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ISIN

An International Securities Identification Number (ISIN) uniquely identifies a security. Its structure is defined in ISO 6166


Bear Call Spread

A bear call spread contains two calls with the same expiration but different strikes.

The strike price of the short call is below the strike of the long call, which means this strategy will always generate a net cash inflow (net credit) at the outset.


Bear Put Spread

A bear put spread contains two puts with the same expiration but different strikes.

The strike price of the short put is below the strike of the long put. Because of the way the strike prices are selected, this strategy requires a net cash outlay (net debit) at the outset.


Bear Spread Spread

This strategy is the combination of a bear call spread and a bear put spread.

This strategy consists of being short one call and long another call with a higher strike; also long one put and short another put with a lower strike


Bull Call Spread

A bull call spread contains two calls with the same expiration but different strikes.

The strike price of the short call is higher than the strike of the long call, which means this strategy will always require an initial outlay (debit). The short call's main purpose is to help pay for the long call's upfront cost.


Bull Put Spread

A bull put spread involves being short a put option and long another put option with the same expiration but with a lower strike.

The strike price of the short put is higher than the strike of the long put. Because of the relationship between the two strike prices, the investor will always receive a premium (credit) when initiating this position.


Bull Spread Spread

This strategy consists of being long one call and short another call with a higher strike, and short one put with a long put on a lower strike.

Typically, the call strikes are above and the put strikes below the current level of underlying stock, and the distance between the call strikes equals the distance between the put strikes. All options must have the same expiration date.


Cash-Secured Put

The cash-secured put involves writing an at-the-money or out-of-the-money put option and simultaneously setting aside enough cash to buy the stock.

The goal is to be assigned and acquire the stock below today's market price. Whether or not the put is assigned, all outcomes are presumably acceptable. The premium income will help the net results in any event.


Collar

An investor writes a call option and buys a put option with the same expiration as a means to hedge a long position in the underlying stock.

The investor will select a call strike above and a long put strike below the starting stock price.There is latitude, but the strike choices will affect the cost of the hedge as well as the protection it provides. These strikes are referred to as the 'floor' and the 'ceiling' of the position, and the stock is 'collared' between the two strikes.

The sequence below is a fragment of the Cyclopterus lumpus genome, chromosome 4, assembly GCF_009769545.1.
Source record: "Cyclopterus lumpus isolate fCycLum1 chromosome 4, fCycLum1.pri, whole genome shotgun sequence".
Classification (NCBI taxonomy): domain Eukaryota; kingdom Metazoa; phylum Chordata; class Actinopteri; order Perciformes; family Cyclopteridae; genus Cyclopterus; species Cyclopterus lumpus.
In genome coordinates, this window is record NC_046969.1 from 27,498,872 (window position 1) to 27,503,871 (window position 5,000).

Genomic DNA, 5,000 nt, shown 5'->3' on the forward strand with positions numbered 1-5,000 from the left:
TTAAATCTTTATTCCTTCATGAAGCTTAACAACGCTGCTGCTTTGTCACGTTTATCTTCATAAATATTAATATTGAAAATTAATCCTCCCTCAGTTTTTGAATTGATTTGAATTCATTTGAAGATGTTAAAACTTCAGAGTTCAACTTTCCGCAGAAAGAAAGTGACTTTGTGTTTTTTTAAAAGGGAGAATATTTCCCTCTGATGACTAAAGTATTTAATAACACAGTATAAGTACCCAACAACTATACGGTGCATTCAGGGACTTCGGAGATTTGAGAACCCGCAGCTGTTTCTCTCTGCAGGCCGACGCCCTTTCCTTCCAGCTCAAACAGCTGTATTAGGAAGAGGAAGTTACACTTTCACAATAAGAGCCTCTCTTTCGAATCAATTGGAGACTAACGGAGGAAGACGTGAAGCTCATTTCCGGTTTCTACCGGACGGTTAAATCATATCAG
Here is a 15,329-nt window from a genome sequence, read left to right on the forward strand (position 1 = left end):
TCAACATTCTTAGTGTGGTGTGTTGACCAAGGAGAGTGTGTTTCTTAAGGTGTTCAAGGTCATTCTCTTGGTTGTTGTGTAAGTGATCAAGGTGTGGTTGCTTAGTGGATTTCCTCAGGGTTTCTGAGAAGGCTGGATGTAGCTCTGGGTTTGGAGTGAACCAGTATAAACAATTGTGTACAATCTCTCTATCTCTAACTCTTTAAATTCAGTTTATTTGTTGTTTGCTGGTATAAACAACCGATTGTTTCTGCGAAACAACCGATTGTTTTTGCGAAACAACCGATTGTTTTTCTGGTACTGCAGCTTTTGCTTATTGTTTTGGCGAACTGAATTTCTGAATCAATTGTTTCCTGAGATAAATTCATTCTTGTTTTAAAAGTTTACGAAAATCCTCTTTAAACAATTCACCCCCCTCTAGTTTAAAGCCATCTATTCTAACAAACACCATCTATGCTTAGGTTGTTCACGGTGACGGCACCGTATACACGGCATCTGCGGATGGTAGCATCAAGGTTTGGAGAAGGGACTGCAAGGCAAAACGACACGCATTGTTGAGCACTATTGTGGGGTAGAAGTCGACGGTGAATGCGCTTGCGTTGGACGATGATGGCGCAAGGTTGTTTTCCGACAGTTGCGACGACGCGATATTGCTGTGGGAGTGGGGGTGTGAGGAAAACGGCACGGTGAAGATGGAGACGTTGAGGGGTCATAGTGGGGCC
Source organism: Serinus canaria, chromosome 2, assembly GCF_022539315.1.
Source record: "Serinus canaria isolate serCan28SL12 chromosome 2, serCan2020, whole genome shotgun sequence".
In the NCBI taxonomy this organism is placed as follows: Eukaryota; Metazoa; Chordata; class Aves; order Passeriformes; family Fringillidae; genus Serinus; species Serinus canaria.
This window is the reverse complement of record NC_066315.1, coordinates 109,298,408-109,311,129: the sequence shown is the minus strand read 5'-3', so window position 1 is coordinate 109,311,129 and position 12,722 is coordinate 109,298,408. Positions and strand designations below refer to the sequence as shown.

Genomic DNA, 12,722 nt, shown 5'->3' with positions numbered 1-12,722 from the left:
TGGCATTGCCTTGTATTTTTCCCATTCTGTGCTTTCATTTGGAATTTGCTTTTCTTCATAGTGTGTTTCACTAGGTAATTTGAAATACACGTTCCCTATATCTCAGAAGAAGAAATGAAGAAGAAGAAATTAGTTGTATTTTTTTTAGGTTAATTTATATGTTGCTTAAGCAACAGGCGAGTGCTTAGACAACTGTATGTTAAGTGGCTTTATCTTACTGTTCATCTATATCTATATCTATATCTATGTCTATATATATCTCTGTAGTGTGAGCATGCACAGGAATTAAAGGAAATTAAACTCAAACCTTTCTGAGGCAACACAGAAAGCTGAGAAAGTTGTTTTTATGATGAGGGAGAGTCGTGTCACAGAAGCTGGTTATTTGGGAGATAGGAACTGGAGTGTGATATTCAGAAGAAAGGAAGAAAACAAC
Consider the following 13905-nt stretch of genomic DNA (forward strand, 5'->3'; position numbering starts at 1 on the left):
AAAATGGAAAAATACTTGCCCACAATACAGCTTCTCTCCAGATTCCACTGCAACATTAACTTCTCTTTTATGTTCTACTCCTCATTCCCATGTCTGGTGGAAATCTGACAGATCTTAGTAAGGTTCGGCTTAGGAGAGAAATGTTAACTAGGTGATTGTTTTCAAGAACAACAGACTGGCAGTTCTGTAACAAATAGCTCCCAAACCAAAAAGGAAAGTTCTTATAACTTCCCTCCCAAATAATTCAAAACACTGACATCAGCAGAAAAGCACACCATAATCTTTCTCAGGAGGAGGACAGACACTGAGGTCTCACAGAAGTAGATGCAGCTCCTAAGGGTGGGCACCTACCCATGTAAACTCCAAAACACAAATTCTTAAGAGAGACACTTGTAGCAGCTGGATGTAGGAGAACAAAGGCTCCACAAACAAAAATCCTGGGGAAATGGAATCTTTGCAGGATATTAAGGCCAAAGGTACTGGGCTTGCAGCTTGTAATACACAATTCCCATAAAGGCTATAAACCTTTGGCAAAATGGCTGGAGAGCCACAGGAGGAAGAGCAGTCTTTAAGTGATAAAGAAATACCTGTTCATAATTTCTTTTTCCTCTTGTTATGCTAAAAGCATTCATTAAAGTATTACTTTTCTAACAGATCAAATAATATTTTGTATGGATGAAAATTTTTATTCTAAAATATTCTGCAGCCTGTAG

Covered Call

An investor who buys or owns stock and writes call options in the equivalent amount can earn premium income without taking on additional risk.

The premium received adds to the investor's bottom line regardless of outcome. It offers a small downside 'cushion' in the event the stock slides downward and can boost returns on the upside.


Covered Put

The idea is to sell the stock short and sell a deep-in-the-money put that is trading for close to its intrinsic value. 

The profit would then be the interest earned on what is essentially a zero outlay. The danger is that the stock rallies above the strike price of the put, in which case the risk is open-ended.

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Covered Ratio Spread

This strategy consists of being long stock, short two calls at one strike and long a call at a higher strike. All the options must have the same expiration date.

This strategy profits if the underlying stock moves up to, but not above, the strike price of the short calls. Beyond that, the profit erodes and then hits a plateau.

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Covered Strangle

This strategy consists of two parts: (1) short a call and long the underlying stock, and (2) short a put with sufficient cash to purchase the stock if assigned.

If the stock rises above the call strike at expiration, the investor is most likely assigned on the call, which means selling their stock at the call strike. If the stock falls below the put strike at expiration, the investor is more than likely assigned on the put and obligated to buy more stock at the put strike.

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Long call

This strategy consists of buying a call option. Buying a call is for investors who want a chance to participate in the underlying stock's expected appreciation during the term of the option.

The investor buys calls as a way to profit from growth in the underlying stock's price, without the risk and up-front capital outlay of outright stock ownership. The smaller initial outlay also gives the buyer a chance to achieve greater percentage gains (i.e., greater leverage).


Long Call Butterfly

Combining two short calls at a middle strike, one long call each at a lower and upper strike creates a long call butterfly.

The upper and lower strikes (wings) must both be equidistant from the middle strike (body), and all the options must have the same expiration date.This strategy generally profits if the underlying stock is at the body of the butterfly at expiration.


Long Call Calendar Spread

Short one call option and long a second call option with a more distant expiration is an example of a long call calendar spread.